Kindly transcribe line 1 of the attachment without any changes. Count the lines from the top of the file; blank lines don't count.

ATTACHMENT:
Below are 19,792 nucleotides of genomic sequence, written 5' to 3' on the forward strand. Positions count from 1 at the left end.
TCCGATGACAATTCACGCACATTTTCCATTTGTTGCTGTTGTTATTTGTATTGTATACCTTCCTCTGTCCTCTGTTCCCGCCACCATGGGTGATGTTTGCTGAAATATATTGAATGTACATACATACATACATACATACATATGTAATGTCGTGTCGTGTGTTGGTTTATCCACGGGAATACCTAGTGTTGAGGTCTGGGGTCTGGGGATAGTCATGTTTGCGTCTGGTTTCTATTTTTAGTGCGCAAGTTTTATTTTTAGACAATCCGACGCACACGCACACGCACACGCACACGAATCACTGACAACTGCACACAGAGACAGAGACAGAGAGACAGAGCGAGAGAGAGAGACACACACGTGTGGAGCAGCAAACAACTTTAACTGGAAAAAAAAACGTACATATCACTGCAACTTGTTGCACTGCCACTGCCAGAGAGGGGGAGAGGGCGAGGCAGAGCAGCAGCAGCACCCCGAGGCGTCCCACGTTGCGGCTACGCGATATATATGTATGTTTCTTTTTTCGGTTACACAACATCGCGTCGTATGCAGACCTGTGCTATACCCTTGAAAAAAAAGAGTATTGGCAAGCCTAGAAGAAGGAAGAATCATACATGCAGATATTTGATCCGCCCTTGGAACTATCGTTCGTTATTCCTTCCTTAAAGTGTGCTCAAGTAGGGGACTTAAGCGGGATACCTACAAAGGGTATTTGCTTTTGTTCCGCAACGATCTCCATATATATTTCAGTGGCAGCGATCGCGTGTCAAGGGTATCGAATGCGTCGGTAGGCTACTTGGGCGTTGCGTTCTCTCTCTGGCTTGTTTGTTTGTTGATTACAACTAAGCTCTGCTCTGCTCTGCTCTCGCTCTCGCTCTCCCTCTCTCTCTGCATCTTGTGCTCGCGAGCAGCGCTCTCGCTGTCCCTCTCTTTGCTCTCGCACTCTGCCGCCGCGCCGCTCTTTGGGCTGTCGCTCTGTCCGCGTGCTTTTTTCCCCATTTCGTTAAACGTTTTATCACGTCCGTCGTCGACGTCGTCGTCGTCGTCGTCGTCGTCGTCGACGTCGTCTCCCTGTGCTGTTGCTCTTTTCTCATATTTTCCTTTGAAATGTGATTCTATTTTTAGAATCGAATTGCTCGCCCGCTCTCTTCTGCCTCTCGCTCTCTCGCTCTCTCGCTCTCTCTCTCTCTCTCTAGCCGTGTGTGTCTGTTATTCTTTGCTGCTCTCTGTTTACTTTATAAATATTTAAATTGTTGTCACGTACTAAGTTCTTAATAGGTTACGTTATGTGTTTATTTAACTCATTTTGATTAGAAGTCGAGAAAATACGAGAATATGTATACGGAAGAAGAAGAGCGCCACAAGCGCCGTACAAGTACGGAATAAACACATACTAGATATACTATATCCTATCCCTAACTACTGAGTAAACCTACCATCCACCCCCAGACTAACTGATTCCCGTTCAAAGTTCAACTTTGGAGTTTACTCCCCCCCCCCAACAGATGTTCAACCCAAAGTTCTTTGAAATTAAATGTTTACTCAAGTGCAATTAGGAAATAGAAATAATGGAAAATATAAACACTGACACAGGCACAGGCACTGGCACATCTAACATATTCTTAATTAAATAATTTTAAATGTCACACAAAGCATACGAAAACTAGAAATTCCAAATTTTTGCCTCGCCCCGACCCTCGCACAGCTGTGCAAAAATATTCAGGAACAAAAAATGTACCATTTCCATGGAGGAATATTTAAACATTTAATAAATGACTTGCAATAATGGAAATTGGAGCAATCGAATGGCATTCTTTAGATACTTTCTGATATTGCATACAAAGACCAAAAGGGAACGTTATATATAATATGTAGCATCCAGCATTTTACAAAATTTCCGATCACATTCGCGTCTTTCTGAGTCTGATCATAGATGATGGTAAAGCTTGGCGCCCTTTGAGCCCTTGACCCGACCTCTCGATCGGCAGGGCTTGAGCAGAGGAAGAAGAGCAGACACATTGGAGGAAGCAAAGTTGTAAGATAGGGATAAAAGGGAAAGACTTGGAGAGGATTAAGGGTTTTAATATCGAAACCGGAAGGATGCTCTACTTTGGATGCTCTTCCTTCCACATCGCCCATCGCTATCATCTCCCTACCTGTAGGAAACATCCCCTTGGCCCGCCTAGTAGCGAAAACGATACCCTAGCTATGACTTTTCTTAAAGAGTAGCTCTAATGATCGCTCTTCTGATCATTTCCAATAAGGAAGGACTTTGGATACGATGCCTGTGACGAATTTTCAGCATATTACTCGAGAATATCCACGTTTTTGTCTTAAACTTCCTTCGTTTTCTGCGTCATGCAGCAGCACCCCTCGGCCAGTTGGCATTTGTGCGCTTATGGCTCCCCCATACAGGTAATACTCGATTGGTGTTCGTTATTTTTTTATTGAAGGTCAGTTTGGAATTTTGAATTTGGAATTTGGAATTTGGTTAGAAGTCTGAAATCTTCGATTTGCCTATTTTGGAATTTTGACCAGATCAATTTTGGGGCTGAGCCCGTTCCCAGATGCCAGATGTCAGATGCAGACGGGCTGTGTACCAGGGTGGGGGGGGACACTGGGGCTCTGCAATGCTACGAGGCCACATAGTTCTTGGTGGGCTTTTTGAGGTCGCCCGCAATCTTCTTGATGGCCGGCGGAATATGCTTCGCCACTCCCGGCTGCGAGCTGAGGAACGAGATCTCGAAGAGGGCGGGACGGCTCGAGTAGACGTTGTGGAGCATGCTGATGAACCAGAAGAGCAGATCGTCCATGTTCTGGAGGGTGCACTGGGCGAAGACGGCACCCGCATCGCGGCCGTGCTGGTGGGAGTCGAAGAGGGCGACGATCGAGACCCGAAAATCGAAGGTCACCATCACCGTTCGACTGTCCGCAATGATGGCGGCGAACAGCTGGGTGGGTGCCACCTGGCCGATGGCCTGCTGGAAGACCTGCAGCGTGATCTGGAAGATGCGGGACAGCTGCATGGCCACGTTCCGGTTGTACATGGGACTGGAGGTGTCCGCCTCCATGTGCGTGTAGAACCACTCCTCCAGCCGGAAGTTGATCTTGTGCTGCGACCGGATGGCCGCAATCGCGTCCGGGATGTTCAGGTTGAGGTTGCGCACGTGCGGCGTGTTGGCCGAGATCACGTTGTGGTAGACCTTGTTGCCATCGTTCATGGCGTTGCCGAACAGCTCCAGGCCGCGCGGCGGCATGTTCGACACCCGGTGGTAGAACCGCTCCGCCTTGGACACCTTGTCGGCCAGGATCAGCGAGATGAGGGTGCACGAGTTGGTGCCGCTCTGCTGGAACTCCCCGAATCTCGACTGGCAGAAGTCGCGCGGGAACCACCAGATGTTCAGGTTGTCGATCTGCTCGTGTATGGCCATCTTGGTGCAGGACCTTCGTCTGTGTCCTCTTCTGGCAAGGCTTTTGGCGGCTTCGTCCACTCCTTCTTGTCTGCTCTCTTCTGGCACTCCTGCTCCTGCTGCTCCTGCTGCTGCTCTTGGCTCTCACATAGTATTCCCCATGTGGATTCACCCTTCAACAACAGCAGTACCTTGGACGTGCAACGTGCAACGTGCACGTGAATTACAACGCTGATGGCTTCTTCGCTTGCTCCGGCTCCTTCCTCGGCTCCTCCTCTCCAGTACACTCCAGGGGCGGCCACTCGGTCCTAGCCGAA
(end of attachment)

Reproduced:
Below are 19,792 nucleotides of genomic sequence, written 5' to 3' on the forward strand. Positions count from 1 at the left end.